“Did you have boyfriends?” She asks. It’s a simple question, but one that sends me reeling. “Did you date? How did you feel about boys? I’m missing the link in development…usually in middle school, girls in a group might call up a boy and giggle and laugh and say ‘so and so likes you,’ middle schoolers are known for having a boyfriend first period and breaking up by lunch. That kind of thing. Do you remember that kind of thing?”

I’m confused. Why is she asking this? No. I had girlfriends who did call boys up, who had boyfriends in middle school. I didn’t. I hid behind the fact that I was younger, and a Christian. I stayed on the outskirts. If a group of girls was making a phone call and I was there, I never allowed it to get to me. That was easy to do. Teen girls are self centered, so it’s no big deal to always turn the conversation back to your friend and avoid yourself.

“Sometimes…well, we’ve talked about how having sexual feeling start so young is too much to handle developmentally. But in high school, developmentally, you should be having sexual feelings. Sometimes, girls who have been abused might be promiscuous. They might feel very powerful to be in charge. Or they might feel frozen and unable to do anything.” Bea is looking at me, searching for what fits with my story. Not this. This fits later, after college, after that relationship. But not in high school. I avoid talking, staring into space. Here, but not here.

Bea is still talking, but I’m too gone to focus on her words. I can, however, focus on her voice. I’m glad she talks, even though she says she shouldn’t. Finally I manage to say, “I didn’t want anything to do with boys.”

“Mmmmhmm. Did you ever date, then?” She asks.

“Sure. In groups.” I had to date, it was the ‘normal’ thing to do. And I was nothing if not normal on the outside. “I dated Paul. From my church. He was maybe my boyfriend.” I shrug.

“Did he seem safe?”

“Well, yeah. He was from my church. He believed what I did.” I haven’t really ever thought about it like that.

“Did Paul, or any other dates ever kiss you goodnight?” Bea asks. She says it quietly, but straightforward, like its normal and fine.

I freeze. I don’t know. I don’t remember. Great. Another piece of the crazy. I feel like crying. “I don’t know.” The answer is automatic, almost wooden sounding to my ears. Then I realize my mistake and correct it. “I don’t remember.”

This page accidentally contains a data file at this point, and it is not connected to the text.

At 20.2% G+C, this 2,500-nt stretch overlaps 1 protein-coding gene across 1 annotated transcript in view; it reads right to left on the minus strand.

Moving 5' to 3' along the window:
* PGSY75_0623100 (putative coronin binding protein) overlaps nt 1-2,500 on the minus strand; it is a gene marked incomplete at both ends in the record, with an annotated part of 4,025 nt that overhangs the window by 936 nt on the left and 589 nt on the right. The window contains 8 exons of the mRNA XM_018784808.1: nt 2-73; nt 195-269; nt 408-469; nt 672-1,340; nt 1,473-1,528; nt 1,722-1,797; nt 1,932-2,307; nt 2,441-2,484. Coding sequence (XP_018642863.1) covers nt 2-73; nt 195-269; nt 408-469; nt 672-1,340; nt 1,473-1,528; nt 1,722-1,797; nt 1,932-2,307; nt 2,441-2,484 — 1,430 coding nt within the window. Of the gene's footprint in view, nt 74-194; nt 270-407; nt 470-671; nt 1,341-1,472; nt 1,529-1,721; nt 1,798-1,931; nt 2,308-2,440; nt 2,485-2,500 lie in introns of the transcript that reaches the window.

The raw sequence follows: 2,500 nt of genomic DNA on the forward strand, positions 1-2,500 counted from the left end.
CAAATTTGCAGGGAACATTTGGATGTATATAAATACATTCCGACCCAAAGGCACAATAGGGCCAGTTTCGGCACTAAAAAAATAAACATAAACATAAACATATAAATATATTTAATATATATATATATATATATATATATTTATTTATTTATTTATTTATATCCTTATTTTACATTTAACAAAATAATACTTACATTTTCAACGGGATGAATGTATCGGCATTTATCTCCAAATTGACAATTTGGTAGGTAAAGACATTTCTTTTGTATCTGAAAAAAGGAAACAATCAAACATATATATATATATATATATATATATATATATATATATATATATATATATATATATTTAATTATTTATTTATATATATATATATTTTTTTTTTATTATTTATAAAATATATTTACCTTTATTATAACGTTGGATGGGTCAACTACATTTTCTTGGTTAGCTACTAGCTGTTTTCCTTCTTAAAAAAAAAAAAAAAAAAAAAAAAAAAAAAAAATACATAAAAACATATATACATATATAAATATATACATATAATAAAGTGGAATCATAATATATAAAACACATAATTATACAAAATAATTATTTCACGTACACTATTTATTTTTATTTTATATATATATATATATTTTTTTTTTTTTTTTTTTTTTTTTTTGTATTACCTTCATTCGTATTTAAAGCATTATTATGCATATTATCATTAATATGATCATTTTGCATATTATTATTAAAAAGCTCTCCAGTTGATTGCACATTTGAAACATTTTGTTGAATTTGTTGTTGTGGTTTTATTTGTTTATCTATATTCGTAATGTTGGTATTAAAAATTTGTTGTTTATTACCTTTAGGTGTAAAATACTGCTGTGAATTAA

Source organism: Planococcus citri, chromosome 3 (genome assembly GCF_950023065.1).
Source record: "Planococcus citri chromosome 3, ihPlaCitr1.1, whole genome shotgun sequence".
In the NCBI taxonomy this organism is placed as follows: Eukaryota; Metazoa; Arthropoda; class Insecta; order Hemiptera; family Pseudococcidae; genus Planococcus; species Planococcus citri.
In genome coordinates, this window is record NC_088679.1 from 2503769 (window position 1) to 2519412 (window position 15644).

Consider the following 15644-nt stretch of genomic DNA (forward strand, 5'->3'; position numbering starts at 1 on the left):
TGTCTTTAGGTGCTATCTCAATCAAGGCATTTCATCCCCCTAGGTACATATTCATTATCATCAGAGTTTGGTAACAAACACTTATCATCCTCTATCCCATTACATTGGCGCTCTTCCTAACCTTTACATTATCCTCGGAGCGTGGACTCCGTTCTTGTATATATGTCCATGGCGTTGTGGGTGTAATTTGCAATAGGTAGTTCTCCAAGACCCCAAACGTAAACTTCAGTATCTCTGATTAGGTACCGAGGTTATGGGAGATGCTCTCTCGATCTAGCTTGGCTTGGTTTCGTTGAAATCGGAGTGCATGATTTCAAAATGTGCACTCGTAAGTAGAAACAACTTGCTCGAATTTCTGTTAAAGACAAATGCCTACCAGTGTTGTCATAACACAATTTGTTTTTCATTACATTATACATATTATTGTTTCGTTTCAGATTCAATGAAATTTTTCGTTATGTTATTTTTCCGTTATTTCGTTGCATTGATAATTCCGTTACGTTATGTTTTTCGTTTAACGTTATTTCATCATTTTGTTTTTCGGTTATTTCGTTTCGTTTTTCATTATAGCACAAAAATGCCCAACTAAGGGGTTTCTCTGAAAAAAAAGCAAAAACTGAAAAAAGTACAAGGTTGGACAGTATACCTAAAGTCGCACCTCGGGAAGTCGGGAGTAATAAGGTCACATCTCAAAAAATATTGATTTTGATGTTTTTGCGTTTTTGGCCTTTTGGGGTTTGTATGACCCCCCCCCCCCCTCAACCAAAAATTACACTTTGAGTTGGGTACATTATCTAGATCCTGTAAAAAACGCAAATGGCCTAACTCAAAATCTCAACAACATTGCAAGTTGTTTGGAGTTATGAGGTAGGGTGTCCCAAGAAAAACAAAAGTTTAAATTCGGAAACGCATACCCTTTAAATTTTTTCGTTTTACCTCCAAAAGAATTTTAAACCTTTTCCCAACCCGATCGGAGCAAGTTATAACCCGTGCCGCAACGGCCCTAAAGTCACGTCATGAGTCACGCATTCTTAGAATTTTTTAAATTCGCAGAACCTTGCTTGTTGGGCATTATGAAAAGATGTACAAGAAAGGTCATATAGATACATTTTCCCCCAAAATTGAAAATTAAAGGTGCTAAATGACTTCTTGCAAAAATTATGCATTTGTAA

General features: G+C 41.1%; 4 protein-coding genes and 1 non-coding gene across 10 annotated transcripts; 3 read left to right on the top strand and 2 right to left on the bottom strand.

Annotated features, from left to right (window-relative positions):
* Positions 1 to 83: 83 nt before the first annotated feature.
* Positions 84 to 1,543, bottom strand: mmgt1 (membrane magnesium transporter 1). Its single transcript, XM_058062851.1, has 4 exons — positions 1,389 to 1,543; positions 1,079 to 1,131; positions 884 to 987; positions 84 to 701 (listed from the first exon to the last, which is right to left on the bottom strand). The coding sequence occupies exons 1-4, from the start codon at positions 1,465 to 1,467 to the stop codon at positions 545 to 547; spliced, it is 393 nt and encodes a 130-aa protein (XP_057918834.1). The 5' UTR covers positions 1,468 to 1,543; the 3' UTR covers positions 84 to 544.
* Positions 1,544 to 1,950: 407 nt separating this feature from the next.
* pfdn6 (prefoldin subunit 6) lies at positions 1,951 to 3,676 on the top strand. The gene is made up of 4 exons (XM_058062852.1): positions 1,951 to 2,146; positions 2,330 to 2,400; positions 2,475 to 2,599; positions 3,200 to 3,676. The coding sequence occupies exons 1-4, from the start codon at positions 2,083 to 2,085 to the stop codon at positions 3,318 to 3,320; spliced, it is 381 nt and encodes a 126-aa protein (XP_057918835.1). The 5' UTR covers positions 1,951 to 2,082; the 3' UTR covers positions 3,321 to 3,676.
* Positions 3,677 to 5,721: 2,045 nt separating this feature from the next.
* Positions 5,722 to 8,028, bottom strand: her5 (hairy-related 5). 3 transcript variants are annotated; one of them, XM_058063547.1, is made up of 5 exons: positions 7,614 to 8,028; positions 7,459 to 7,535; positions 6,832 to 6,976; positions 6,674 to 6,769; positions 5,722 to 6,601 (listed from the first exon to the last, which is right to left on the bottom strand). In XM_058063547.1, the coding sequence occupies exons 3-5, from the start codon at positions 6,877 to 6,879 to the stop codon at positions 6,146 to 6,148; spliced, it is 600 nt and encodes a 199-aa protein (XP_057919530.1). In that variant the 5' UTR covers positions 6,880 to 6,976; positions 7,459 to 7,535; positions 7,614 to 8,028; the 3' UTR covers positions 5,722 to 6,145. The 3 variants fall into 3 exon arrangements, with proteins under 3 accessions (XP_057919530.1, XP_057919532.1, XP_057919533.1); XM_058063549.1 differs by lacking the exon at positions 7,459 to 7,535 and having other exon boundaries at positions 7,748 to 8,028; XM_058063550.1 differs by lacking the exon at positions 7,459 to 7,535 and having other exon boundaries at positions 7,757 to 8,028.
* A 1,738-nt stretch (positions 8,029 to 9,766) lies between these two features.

“Clearly you were dissociating from that. It was too stressful for you, too much of a reminder of the trauma.” Bea is far away, and fuzzy. I know I’m supposed to practice dual awareness, but right now, I need to go away. “I think you were already exceptionally good at going away. I feel like I don’t have a sense of you during this time frame, it’s blurry for me, but if you were dissociated a lot of the time, then you probably feel like it’s blurry, too.”

I feel floaty, and calmer. It’s better here. Really, someone should find a way to explain dissociation without all the scientific mumbo-jumbo. Because it’s hard to understand when you read about it written in such technical terms. I don’t feel the couch I am sitting on, my feelings are numbed out, I feel hazy, floaty; like a glass of good wine can make you feel.

“Okay, let’s just take a moment to come back a little,” Bea suggests. “Feel the couch, your tea mug, hearing the clock. You’re in my office, in 2015.”

I nod. “I’m okay.”

I know there is some more conversation here, but I’m not sure what we talk about. Snippets of it make there way into my memory. Horseback riding, and why I left. Friends. Dating, maybe. I’m not sure. Do we talk about prom? Probably not. I think she asks if I have a memory or a sense of when things ended with Kenny. I don’t. It’s blank. I had thought it was younger, 9 or 10, but there’s the memory that isn’t a memory of when I’m 12, at the cottage up north. I’m so sure he’s done something. Bea says again how blocking this out would be normal, that after the church sex education when I was 11, it would have been too much for me. I think I say something about when I was 15 and Bea says yes, she remembers. She maybe says something about my ‘safe’ story, at my friend’s sleepover. I don’t say anything back, but in my head I think about the fact that I couldn’t move, couldn’t even bring myself to get up and leave the situation.